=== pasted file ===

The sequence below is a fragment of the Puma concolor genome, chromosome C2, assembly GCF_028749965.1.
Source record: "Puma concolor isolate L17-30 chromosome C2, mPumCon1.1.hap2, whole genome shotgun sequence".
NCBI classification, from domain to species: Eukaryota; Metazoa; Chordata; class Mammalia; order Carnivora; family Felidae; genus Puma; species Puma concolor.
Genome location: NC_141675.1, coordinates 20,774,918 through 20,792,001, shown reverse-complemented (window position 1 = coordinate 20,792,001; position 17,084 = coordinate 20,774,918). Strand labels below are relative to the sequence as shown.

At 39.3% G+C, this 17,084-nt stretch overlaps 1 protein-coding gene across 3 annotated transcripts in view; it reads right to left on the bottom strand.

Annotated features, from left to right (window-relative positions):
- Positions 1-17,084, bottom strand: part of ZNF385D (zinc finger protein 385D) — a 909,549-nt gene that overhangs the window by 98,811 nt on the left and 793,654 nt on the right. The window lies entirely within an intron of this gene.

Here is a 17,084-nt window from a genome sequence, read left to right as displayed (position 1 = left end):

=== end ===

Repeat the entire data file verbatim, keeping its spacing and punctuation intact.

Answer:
The sequence below is a fragment of the Puma concolor genome, chromosome C2, assembly GCF_028749965.1.
Source record: "Puma concolor isolate L17-30 chromosome C2, mPumCon1.1.hap2, whole genome shotgun sequence".
NCBI classification, from domain to species: Eukaryota; Metazoa; Chordata; class Mammalia; order Carnivora; family Felidae; genus Puma; species Puma concolor.
Genome location: NC_141675.1, coordinates 20,774,918 through 20,792,001, shown reverse-complemented (window position 1 = coordinate 20,792,001; position 17,084 = coordinate 20,774,918). Strand labels below are relative to the sequence as shown.

At 39.3% G+C, this 17,084-nt stretch overlaps 1 protein-coding gene across 3 annotated transcripts in view; it reads right to left on the bottom strand.

Annotated features, from left to right (window-relative positions):
- Positions 1-17,084, bottom strand: part of ZNF385D (zinc finger protein 385D) — a 909,549-nt gene that overhangs the window by 98,811 nt on the left and 793,654 nt on the right. The window lies entirely within an intron of this gene.

Here is a 17,084-nt window from a genome sequence, read left to right as displayed (position 1 = left end):